Delhi Belly On A 17 Hour Train Ride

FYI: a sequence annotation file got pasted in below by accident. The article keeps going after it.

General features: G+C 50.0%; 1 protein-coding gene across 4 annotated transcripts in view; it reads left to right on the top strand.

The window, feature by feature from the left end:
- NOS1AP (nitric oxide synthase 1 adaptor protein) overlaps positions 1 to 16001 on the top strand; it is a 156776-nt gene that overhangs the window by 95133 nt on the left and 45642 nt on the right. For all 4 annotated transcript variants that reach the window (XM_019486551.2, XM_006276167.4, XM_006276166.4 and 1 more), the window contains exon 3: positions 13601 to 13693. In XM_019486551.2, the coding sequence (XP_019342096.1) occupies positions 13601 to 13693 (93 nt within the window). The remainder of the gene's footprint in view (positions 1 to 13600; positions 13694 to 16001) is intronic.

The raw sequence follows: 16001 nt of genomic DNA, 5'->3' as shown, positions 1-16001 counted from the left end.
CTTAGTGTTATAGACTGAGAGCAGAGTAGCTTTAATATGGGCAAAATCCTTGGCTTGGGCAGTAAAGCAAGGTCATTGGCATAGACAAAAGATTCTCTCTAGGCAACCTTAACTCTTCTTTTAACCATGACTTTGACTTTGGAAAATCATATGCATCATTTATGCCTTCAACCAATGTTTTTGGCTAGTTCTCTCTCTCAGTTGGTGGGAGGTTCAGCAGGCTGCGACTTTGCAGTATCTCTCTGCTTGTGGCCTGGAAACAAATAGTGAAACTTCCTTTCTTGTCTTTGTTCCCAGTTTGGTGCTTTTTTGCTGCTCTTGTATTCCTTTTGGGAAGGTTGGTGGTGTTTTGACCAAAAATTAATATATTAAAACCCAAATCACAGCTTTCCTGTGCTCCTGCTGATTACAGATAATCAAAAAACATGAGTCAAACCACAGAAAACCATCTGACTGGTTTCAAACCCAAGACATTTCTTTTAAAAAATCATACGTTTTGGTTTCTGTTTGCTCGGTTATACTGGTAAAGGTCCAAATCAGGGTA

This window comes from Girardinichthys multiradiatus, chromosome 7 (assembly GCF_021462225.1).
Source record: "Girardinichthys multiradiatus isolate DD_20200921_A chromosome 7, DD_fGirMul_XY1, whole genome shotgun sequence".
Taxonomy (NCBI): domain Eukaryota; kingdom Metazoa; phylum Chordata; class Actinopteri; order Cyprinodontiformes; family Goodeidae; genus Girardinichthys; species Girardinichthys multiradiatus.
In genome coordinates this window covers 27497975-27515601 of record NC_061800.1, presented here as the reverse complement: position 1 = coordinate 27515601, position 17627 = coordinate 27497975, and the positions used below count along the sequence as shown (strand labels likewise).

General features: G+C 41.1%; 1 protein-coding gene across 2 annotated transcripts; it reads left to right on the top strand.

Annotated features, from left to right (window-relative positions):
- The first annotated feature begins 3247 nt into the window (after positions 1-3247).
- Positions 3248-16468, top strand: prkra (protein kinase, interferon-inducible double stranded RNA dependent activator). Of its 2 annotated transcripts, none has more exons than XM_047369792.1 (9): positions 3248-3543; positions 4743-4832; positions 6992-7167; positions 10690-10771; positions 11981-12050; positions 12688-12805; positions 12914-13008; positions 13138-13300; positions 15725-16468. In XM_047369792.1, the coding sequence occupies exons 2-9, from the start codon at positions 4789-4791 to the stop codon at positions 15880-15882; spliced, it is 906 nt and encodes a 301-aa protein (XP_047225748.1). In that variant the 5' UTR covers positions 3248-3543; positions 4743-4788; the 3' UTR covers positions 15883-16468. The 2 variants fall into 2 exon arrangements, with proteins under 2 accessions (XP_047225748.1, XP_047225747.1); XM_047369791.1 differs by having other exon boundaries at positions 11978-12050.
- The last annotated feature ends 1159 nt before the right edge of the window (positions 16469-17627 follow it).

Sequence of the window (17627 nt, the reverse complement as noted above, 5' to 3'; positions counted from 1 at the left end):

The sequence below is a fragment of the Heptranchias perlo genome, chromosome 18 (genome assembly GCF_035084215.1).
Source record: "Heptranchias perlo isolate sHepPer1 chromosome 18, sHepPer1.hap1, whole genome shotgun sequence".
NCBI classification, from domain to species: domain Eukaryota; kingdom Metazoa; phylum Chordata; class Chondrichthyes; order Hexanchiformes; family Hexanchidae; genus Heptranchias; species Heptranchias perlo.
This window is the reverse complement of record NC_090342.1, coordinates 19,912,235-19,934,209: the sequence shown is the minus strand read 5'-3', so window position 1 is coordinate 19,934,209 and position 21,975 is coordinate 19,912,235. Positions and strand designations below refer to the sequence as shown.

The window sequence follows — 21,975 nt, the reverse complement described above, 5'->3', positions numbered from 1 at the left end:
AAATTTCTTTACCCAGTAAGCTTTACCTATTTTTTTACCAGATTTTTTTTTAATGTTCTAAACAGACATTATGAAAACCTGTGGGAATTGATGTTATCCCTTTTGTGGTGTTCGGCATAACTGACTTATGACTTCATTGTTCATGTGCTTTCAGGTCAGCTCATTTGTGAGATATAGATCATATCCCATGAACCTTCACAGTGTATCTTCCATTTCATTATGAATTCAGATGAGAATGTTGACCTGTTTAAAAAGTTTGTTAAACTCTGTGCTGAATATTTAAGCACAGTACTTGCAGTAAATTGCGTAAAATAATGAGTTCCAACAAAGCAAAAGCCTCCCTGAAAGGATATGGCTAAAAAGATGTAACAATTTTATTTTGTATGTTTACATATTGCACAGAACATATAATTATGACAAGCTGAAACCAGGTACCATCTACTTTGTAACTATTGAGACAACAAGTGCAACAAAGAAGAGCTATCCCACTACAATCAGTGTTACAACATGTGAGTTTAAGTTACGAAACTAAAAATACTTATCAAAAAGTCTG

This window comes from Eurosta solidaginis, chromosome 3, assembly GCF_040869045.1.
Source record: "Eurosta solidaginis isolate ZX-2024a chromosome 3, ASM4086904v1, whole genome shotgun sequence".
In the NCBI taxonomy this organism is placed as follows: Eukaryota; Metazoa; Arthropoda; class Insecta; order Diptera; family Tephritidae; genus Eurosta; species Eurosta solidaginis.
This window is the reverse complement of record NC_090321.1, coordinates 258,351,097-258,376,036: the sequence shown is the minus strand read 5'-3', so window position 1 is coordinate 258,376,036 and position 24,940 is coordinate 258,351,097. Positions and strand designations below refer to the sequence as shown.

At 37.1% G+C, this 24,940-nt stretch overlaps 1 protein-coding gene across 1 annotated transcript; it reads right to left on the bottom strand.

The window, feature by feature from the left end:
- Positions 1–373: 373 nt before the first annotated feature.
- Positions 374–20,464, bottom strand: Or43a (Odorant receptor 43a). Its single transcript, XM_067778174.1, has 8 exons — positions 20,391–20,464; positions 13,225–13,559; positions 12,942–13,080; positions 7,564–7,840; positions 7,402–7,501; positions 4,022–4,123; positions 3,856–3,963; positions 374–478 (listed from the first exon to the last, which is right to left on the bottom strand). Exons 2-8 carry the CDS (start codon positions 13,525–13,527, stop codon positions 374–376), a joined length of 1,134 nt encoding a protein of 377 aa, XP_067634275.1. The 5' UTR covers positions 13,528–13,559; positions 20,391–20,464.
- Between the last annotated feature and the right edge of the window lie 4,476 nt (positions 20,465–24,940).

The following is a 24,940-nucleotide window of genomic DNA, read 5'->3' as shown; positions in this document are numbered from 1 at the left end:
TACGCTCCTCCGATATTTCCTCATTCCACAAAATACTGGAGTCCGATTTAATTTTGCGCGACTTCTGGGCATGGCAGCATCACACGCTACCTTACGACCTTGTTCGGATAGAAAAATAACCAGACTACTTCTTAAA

What’s the worst you can imagine happening on a train trip through India? Well aside from an accident or tragedy, one of the worst things I could imagine would be getting a bout of Delhi Belly and that’s exactly what happened to me.  The first thing to go wrong was when I boarded the train and discovered that the 7-8 hour journey I was told to expect was actually going to be about 17-18 hours!  About halfway through the marathon ride I awoke from a fitful sleep with a stomach ache and an acidy feeling in my chest and stomach… oh oh… not a good sign.  I don’t get motion sickness so I knew that wasn’t it, but thought I had better go to the latrine just to be safe.  I positioned myself carefully over the squat toilet (not easy on a moving train) and that’s when the night mare began.  Luckily I had a roll of toilet paper with me (don’t travel without it!) and a couple of Imodium tablets that I took immediately.  My only hope is that I wouldn’t get sick to my stomach, because doing that over a squat toilet on a train ride to Mumbai would be just too cruel a cosmic joke.  In fact about an hour later the entire car was wracked by the sounds of a woman loudly vomiting in the latrine. I quickly put in my earbuds and blasted my iPod,  because I certainly could not listen to that and not get sick myself.   I started wracking my brain, what could have caused it? You can never be sure. I’d been in India 2 ½ weeks and hadn’t had a bit of trouble so far but  I think it was probably the mango juice I had at lunch.  I was a little suspicious when they said it came from a can and they brought it to me in a glass.  It tasted a little like it might have been watered down, but I drank it anyway.  The golden rule: always trust your gut instincts! But by far my biggest concern at the moment was the smell on the train.  It was overwhelming at times, sewage mixed with smoke from fires along the tracks – burning trash or from cooking fires – combined with B.O. and a few of the other travelers who didn’t have the decency not to ‘break wind’ on a crowded train.  I just needed to get through the next 8-10 hours… an absolutely horrendous thought.  My stomach problems were relentless, despite the Imodium (it took 4 doses to slow things down- which didn’t happen until the end of the trip) I was running to the latrines every 10-15 minutes, hoping that one of them would be open and relatively clean.  Each time I went was a new adventure.  At one point as I was squatting down, the door flew open and an elderly man was standing there, just staring at me… you can imagine the horrified look on my face.  I thought I had bolted it so I realized then that I would have to be more vigilant.  Every time we would stop at another station (it was the milk run from Udaipur to Mumbai with more than a dozen stops), the smells would get worse, and the vendors who would board the train, walking through with Chai, sandwiches and pastries didn’t help.  Since I had thought it would be an 8 hour trip, I didn’t bring much water along, only about 1 litre so I mentioned to my seat mate Hitesh that if someone comes along selling bottled water to get my attention.  At the next station stop he disappeared, returning with a big bottle of water that he wouldn’t take payment for.  He helped make the trip bearable.  When my train had pulled into the Udaipur station I gathered my bags and went to find my seat, even though the train didn’t leave for another hour.  I found the car, sleeper car #1, but when I got on board there were no lights inside.  Luckily I had my flashlight with me so I was able to find the number 15.  At first I was disappointed it was a single seat with someone facing me less than a meter away, while the seats across the aisle were bench seats.  Turns out though they were for 3 people each and when you pulled them out to make the beds there were 3 stacked and facing each other, while ours were two singles, like bunk beds, slightly more private.  By the time the train was ready to pull out from the station there were only a few people in the car, two of them were me and the guy sitting across from me… just my luck.  Hitesh is from Udaipur but working for a company in Mumbai so he was visiting his parents, who he introduced to me before the train departed.  He works in IT and had just spent 3 years living and working in Amsterdam, a man of the world and one of the few people in India to not be freaked out by my nose ring.  He also spoke excellent English and was very helpful explaining how it all worked.  He’s the one who told me how long the trip actually would be.  As we stopped in various cities and towns along the way, the train quickly filled up, usually in a state of pandemonium as people rushed on board to find their seats and get settled before the train pulled out again. It was pretty funny to watch and Hitesh and I were laughing at all the yelling, the crying babies, and the craziness all around us.  It was the only laughs I would get on the train because in just a few short hours I would be stuck squatting over a toilet trying not to fall over or make a mess of my clothes.  It is definitely one of the worst experiences I have had on my journey so far.  I wanted to take the train ride for the experience, I thought ,‘I can’t go to India and not ride the rails at least once’ and thought if it went well it would be my preferred mode of transportation.  It’s not an experience for everyone, in fact I know a lot of people, family and friends, who would not survive the trip even without the added sickness.  This is not something I am going to repeat.  If I take another train, at least in India, it will be first class all the way.

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